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ComputerCafe Creates Mutant Animals and Swashbuckling Skeletons For Spy Kids 2

Thanks to visual effects house ComputerCafe, a miniature zoo and menacing mutant animals are among the new adventures awaiting siblings Carmen and Juni Cortez, who are back in action in SPY KIDS 2: THE ISLAND OF LOST DREAMS. In SPY KIDS 2, a new mission takes Carmen and Juni to a mysterious island where they meet Professor Romero, a genetic scientist who has created the ultimate children's toy, a tabletop zoo featuring miniature penguins, a kangaroo, a lion and an elephant. In creating the miniature zoo, the professor has also accidentally unleashed gigantic mutant animals; bizarre combinations like a tigershark, catfish, horsefly and spider-ape quickly take control of the island. ComputerCafe's Santa Maria studio devised approximately 16 photo-real CG animals for 35 shots of two to ten seconds duration. Many scenes feature multiple creatures, with some including as many as 50 animals. ComputerCafe was challenged to blend the bizarre mutant animal combinations, which were more than just join two halves of very different creatures. For example, the catfish has fur and scales, the head of a fish and the body of a normal cat with tail fins. Working under animation supervisor Domenic DiGiorgio, ComputerCafe animators modeled all the animals with Lightwave 3D using subdivision surfaces. With this technique, the animators could work with low-resolution models, then render at any resolution desired. "That let us animate very quickly because there's less data to manipulate. We can increase the surface subdivisions when ready to render the final imagery," DiGiorgio explained. The technique was also helpful in controlling scene complexity by decreasing resolution for animals blurred by depth of field. Character animation was done with Project: Messiah, which offered additional animator controls not found in the basic Lightwave package, which was employed for lighting, texturing and rendering. "Because 90 percent of the animals had fur, and fur is traditionally tricky, we used Worley Labs' Sasquatch, a Lightwave plug in and fur shader, which we pushed to the extent of its abilities," DiGiorgio added. "Making fur look realistic, and creating correct and realistic movement, were key issues." Although ComputerCafe lit the creatures to match the live-action plates they would be composited in, director Robert Rodriguez often asked animators to enhance a shot by making the creatures' lighting more menacing or mysterious, and sometimes the lighting was altered so the animals would stand out better against the background plate. Under digital effects supervisor David Ebner, the Santa Maria studio composited the zoo and mutant animals' sequences using eyeon's Digital Fusion as their primary compositing package and 5D's Cyborg for keying greenscreen elements, which, like the movie itself, was shot in 24p HD. "There is compression in the HD image so when you pull mattes the blue video channel is very noisy, making it difficult to get a good key," Ebner explained. "Out of all the compositing packages we have, Cyborg has the best keyer and allowed our animators to build frames together and play them at high resolution and full 2K resolution, revealing more detail before we finished out." ComputerCafe wrote a custom HD grain tool to add the format's subtle grain back into composited shots. DiGiorgio and Ebner found a number of advantages in working with HD source material. "Everything was digital and at the right frame rate so we were able to work immediately without waiting for film scans," DiGiorgio says. "I was very impressed with the quality of 24p HD. It was very close to film."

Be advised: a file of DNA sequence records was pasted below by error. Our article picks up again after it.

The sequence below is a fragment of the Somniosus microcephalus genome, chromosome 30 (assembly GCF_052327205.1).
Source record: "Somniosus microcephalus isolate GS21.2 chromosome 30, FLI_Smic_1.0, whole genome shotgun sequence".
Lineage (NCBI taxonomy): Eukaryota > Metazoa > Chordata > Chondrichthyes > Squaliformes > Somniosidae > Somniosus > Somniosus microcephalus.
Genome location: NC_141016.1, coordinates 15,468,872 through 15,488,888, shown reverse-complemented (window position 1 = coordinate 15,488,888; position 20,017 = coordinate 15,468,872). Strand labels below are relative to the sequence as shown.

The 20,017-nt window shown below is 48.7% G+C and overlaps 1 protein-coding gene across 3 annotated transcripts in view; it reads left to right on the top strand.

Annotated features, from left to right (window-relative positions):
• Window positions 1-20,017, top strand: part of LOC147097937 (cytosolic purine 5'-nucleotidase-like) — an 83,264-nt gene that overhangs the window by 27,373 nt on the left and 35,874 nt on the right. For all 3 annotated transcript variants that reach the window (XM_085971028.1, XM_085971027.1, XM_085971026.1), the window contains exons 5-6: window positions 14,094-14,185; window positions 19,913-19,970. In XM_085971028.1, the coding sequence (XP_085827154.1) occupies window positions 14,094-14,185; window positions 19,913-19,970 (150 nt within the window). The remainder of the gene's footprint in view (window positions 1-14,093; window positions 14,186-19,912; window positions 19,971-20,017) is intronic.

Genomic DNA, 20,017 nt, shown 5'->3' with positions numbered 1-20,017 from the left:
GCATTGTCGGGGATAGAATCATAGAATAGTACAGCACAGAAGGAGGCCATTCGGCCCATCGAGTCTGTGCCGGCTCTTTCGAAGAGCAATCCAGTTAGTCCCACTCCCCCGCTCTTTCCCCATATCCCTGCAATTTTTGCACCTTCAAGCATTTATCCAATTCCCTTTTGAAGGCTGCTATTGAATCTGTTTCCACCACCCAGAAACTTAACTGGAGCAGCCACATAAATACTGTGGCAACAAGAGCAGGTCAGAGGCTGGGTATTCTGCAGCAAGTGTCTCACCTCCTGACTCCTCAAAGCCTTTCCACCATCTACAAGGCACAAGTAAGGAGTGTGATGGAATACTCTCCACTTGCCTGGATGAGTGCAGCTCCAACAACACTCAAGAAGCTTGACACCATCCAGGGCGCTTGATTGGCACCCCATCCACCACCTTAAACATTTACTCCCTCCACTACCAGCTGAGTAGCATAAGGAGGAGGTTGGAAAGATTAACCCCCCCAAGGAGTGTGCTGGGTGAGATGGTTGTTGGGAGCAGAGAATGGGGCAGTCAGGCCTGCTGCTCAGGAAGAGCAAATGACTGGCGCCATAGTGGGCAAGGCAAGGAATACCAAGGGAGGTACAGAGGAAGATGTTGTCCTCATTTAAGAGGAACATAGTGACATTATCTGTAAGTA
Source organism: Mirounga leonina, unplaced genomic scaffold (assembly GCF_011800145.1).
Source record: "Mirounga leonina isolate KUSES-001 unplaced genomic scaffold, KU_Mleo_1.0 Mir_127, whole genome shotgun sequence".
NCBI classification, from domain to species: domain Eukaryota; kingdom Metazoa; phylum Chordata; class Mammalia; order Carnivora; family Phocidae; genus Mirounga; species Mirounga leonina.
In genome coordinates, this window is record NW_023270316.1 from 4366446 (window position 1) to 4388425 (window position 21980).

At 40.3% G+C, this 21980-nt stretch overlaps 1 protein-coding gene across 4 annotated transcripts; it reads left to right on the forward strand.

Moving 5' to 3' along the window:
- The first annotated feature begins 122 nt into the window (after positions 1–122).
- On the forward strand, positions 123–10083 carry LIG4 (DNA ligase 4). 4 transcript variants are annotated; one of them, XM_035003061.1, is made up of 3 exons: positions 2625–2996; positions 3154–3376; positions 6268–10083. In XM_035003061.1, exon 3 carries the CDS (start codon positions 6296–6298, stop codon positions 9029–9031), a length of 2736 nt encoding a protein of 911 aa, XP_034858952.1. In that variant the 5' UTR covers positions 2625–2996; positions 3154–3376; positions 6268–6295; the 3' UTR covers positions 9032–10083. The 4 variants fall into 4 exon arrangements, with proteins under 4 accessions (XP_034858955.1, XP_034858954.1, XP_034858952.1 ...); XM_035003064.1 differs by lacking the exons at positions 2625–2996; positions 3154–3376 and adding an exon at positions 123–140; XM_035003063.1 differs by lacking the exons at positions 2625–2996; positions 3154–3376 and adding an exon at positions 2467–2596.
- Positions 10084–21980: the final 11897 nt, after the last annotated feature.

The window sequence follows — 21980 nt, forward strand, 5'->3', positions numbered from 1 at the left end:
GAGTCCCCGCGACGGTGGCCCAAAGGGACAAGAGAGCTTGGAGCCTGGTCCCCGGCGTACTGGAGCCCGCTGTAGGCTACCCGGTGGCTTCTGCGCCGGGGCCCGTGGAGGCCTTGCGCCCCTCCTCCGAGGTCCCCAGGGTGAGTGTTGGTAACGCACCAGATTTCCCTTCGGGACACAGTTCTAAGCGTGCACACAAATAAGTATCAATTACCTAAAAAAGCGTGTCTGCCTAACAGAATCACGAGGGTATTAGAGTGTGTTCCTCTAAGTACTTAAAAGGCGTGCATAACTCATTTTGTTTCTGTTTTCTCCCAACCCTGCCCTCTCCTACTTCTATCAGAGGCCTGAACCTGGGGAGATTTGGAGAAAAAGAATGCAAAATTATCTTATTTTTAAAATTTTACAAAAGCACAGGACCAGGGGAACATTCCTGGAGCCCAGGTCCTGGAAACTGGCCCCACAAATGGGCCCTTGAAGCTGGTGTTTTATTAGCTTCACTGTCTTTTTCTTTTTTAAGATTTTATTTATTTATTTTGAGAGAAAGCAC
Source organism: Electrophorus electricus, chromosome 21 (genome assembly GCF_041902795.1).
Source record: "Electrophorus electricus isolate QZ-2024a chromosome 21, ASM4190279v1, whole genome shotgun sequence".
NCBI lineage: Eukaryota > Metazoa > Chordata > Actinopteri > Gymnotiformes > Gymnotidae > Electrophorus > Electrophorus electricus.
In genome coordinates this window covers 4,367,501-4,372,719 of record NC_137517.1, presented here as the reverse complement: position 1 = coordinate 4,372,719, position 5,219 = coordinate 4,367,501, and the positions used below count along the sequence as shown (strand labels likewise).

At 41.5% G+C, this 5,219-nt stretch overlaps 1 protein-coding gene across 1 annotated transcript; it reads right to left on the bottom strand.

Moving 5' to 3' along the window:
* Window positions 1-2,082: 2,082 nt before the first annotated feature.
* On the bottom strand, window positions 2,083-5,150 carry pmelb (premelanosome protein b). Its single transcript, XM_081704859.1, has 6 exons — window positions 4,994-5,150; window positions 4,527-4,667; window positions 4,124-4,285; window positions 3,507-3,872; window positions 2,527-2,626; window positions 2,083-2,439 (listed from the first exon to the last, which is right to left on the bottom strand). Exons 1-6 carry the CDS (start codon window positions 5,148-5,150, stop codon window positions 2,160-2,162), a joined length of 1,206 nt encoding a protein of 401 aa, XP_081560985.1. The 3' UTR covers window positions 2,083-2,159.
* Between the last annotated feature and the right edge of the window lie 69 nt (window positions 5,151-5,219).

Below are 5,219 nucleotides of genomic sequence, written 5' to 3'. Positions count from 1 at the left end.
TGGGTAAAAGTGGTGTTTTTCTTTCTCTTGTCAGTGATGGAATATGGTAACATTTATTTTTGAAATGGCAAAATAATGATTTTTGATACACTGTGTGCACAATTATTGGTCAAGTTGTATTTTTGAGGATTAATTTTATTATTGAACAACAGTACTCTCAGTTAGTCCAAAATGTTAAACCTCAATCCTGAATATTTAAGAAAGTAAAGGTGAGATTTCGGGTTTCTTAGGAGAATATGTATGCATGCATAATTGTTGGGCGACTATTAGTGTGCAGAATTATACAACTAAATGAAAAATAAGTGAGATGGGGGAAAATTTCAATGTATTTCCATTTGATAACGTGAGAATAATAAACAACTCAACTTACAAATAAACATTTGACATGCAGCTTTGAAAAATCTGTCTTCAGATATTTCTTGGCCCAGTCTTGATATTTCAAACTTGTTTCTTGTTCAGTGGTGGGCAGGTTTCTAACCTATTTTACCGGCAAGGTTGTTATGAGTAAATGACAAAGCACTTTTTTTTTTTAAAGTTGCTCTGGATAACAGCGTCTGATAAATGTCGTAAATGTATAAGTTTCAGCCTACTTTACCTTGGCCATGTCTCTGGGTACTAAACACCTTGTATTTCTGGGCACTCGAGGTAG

In addition to the work done by the Santa Maria location, ComputerCafe's Santa Monica studio contributed approximately 38 shots in which the Spy Kids battle swashbuckling skeletons on top of a rocky cliff. Working from a low-res animatic that was originally done in Alias|Wavefront Maya by animator Chris Olivia, ComputerCafe integrated it into its Maya to Lightwave pipeline. Under the direction of the Santa Monica office's animation supervisor David Lombardi, a team of Maya animators continued with animation and later incorporated all new high-resolution models and textures into the scenes. In addition they added new skeletons in order to guarantee continuity from scene to scene. "We hand animated 63 characters," said Lombardi. "Over 28 shots feature multiple skeletons." Beaver translation software enabled the animators to efficiently translate all the necessary Maya data into Lightwave for lighting, texturing, and final rendering. Radiosity rendering, which calculates bounced lighting, was done in Lightwave. "It's uncommon to use radiosity rendering in production," Lombardi noted. "Traditional CG rendering is faster, but radiosity rendering is much more accurate and realistic, especially for an outdoor scene with nooks, crannies and sword reflections, because it's what happens in nature." The shots were composited in After Effects. The Santa Monica studio also completed wire-removal for the live-action actors in the shots. Writer, producer, director Robert Rodriguez also acted as visual effects supervisor for the film, and ComputerCafe animators were assisted in their communications with Austin, Texas-based Rodriguez by the use of QuickTime Synchro software, developed by visual effects studio Hybride Technologies, in Quebec, which also worked on SPY KIDS 2. Other VFX and animation studios that had a hand in the over 1,000 effects shots in SPY KIDS 2 were Dallas, Texas-based Janimation and Hollywood's Cinesite.